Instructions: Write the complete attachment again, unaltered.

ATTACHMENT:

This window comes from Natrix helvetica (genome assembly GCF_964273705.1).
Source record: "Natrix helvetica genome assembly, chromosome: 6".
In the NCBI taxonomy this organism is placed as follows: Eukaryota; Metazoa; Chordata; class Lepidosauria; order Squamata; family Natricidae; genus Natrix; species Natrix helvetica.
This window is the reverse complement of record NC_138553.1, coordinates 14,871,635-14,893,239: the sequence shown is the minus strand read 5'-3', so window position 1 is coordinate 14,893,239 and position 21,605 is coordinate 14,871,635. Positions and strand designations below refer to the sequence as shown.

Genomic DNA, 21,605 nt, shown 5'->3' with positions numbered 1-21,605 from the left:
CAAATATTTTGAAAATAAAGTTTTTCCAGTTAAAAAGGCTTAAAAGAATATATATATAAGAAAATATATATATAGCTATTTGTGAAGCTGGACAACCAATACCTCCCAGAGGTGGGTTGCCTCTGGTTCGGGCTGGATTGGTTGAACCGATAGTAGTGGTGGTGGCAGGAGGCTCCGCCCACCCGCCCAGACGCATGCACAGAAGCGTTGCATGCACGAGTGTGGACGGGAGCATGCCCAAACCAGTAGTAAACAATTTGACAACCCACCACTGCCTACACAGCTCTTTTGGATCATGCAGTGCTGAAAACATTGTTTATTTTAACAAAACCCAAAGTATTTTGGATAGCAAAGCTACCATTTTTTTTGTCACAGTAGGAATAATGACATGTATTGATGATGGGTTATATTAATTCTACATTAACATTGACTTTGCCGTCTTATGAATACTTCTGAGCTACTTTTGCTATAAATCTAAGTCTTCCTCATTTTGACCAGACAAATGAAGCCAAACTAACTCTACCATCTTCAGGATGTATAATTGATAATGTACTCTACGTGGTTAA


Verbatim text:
This window comes from Natrix helvetica (genome assembly GCF_964273705.1).
Source record: "Natrix helvetica genome assembly, chromosome: 6".
In the NCBI taxonomy this organism is placed as follows: Eukaryota; Metazoa; Chordata; class Lepidosauria; order Squamata; family Natricidae; genus Natrix; species Natrix helvetica.
This window is the reverse complement of record NC_138553.1, coordinates 14,871,635-14,893,239: the sequence shown is the minus strand read 5'-3', so window position 1 is coordinate 14,893,239 and position 21,605 is coordinate 14,871,635. Positions and strand designations below refer to the sequence as shown.

Genomic DNA, 21,605 nt, shown 5'->3' with positions numbered 1-21,605 from the left:
CAAATATTTTGAAAATAAAGTTTTTCCAGTTAAAAAGGCTTAAAAGAATATATATATAAGAAAATATATATATAGCTATTTGTGAAGCTGGACAACCAATACCTCCCAGAGGTGGGTTGCCTCTGGTTCGGGCTGGATTGGTTGAACCGATAGTAGTGGTGGTGGCAGGAGGCTCCGCCCACCCGCCCAGACGCATGCACAGAAGCGTTGCATGCACGAGTGTGGACGGGAGCATGCCCAAACCAGTAGTAAACAATTTGACAACCCACCACTGCCTACACAGCTCTTTTGGATCATGCAGTGCTGAAAACATTGTTTATTTTAACAAAACCCAAAGTATTTTGGATAGCAAAGCTACCATTTTTTTTGTCACAGTAGGAATAATGACATGTATTGATGATGGGTTATATTAATTCTACATTAACATTGACTTTGCCGTCTTATGAATACTTCTGAGCTACTTTTGCTATAAATCTAAGTCTTCCTCATTTTGACCAGACAAATGAAGCCAAACTAACTCTACCATCTTCAGGATGTATAATTGATAATGTACTCTACGTGGTTAA